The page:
Doc Osia wants to see the trees and weeds cut at Bellerive Park.
Doc Osia used to sit in Bellerive Park all the time. Atop a bluff, the park overlooks the Mississippi River. From one of the park's eight benches, Osia would watch the river run, the boats pass and the birds fly.
A self-described “bird lover" and "an amateur bird watcher,” Osia says there might not be a better place to watch birds than Bellerive. The river is a flyway, he says, full of migrating birds, eagles, American pelicans and herons.
“It's mother nature at its finest, right here in the heart of the city in South St. Louis,” says Osia.
That was probably five years ago, Osia estimates, back when he could still see the Mississippi River. But he can’t see it anymore.
Trees and overgrown weeds are blocking the view.
Now, he’s calling for that to change. He wants the city's Forestry Division to take down the trees.
“I just can't find it in my heart to see this gem of a beauty wasted here and this view obstructed when it has so much potential,” he says. “...This park is part of the neighborhood, and it's just being neglected, and I just – I can't stand that. It gets me.”
The overgrowth hasn’t been fully cut in 15 to 20 years, Osia estimates. Locust trees, sumacs, honeysuckle and weeds now tower over the park.
Without the trees, Bellerive, located in the Carondelet neighborhood, is the only city park propped up on a bluff overlooking the Mississippi River.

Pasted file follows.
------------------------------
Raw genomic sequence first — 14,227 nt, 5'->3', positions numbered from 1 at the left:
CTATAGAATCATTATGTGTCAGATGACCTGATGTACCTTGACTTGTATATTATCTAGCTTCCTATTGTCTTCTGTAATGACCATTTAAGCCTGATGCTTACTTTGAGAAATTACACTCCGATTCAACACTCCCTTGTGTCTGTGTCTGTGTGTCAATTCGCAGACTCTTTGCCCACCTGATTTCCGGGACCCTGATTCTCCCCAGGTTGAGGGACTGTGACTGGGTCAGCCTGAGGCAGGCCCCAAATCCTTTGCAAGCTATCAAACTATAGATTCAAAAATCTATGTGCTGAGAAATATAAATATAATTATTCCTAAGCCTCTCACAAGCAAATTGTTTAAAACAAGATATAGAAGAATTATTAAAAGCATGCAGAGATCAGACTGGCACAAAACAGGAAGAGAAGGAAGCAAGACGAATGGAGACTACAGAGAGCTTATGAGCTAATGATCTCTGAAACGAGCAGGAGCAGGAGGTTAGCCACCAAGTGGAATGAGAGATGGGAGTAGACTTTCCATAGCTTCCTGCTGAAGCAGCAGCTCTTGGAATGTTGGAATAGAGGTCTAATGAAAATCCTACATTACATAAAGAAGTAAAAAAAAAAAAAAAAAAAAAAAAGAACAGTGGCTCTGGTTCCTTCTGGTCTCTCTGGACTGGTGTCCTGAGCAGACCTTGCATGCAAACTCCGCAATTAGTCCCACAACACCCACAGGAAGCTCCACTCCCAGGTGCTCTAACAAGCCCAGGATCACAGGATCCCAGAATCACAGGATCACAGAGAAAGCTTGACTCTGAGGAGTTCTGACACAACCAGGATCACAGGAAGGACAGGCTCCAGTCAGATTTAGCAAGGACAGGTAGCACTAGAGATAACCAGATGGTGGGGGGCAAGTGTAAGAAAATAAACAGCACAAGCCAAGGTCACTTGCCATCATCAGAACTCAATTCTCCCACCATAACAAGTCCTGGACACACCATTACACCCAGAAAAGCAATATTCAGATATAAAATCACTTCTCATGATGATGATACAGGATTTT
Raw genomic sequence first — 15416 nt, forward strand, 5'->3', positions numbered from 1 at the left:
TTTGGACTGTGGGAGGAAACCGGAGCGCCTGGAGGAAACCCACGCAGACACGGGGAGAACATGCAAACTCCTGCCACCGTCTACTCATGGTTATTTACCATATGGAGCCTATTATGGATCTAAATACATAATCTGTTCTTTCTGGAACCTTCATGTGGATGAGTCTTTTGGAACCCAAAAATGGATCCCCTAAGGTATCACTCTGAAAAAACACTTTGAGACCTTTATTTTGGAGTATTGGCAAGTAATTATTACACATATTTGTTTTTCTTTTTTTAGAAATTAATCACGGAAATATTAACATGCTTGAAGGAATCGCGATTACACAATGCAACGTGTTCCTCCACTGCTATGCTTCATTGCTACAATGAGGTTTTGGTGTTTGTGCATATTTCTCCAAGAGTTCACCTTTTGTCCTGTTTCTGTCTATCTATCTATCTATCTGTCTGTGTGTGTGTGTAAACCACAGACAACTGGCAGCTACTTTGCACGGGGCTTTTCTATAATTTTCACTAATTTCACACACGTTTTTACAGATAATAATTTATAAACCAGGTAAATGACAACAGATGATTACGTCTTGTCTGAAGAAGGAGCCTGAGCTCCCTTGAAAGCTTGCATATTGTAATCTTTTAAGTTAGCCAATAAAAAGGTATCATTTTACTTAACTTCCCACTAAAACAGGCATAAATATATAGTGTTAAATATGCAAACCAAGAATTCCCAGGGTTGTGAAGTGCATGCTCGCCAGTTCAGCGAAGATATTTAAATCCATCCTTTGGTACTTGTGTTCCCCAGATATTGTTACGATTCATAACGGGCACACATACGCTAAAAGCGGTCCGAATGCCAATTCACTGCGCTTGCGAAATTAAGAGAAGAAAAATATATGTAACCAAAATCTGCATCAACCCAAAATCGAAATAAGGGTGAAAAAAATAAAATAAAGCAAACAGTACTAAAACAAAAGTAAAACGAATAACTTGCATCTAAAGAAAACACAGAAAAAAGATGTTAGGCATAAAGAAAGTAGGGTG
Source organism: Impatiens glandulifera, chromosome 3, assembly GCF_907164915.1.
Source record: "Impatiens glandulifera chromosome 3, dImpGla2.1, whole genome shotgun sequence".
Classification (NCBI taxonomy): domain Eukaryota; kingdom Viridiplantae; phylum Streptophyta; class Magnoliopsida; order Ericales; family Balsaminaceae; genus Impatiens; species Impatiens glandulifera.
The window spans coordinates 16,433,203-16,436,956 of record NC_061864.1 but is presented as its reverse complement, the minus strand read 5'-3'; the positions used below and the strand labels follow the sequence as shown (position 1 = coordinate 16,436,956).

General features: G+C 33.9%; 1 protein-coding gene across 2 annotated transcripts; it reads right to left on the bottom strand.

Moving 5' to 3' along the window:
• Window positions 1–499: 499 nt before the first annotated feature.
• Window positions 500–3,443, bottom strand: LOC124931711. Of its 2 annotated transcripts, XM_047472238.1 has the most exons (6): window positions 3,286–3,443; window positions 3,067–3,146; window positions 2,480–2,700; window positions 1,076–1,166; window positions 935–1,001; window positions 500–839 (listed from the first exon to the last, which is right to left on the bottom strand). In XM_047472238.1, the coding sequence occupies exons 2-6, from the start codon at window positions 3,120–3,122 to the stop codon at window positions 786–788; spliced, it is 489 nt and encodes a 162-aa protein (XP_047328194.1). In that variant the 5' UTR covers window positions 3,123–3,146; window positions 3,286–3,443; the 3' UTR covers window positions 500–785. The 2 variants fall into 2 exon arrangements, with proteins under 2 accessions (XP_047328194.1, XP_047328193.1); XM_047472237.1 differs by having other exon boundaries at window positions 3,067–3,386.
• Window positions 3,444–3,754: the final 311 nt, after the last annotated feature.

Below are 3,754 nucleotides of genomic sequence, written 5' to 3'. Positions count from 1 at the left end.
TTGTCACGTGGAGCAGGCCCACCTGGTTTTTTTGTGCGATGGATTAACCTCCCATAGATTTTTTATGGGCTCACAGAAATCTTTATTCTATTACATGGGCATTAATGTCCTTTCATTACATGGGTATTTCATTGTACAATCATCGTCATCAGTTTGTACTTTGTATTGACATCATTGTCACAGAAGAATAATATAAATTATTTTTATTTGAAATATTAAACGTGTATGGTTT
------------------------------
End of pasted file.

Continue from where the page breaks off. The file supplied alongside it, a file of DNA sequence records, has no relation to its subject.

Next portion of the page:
With the trees, it’s a narrow, quiet park with a playground and historic-looking pavilion, where there’s no running water in the bathrooms. One time, Osia called the Parks Division and the operator didn’t even know where it was located.
Trees and overgrowth block the view of the Mississippi River in Bellerive Park.
Born and raised in South St. Louis, Osia served as a chiropractor in the area for 39 years. These days, he’s retired and a volunteer with Bellerive Park and another nearby park, Sister Marie Charles, he says.
“I’m just a guy that lives down here that loves St. Louis and loves this park,” he says.
Along with volunteer Debbie Pfaff, Osia is one of the main people trying to revitalize the park. Every month, Pfaff leads a trash clean-up, or a “trash bash,” as they call it. The park hosts a summer bluegrass concert series and birding events with the Audubon Society.
But it starts with the trees.
Over the past four years, Osia has focused on removing the trees at Bellerive. They have collected signatures in the neighborhood and connected with local aldermen. They hope the Forestry Division will act soon, and they want to replace the trees with native plants.
Osia believes cutting them will bring more people to the park. Then maybe the restrooms will get fixed, and then maybe the “nefarious” activity in the park will disappear. Then maybe the park “will be restored to its original beauty,” he says.
A good park, he notes, could change the entire community.
“I believe it could be a big part of the anchor to the neighborhood to draw businesses down here and people down here to this area,” he says.
Before the end of the interview, though, Osia pauses. He needs to clarify something, he says.
“Please don't get me wrong, I have nothing against trees,” he explains. “I love trees. I’m a tree-hugging kind of guy on a normal basis.
“But some trees need to be removed. And these trees and weeds need to be removed.”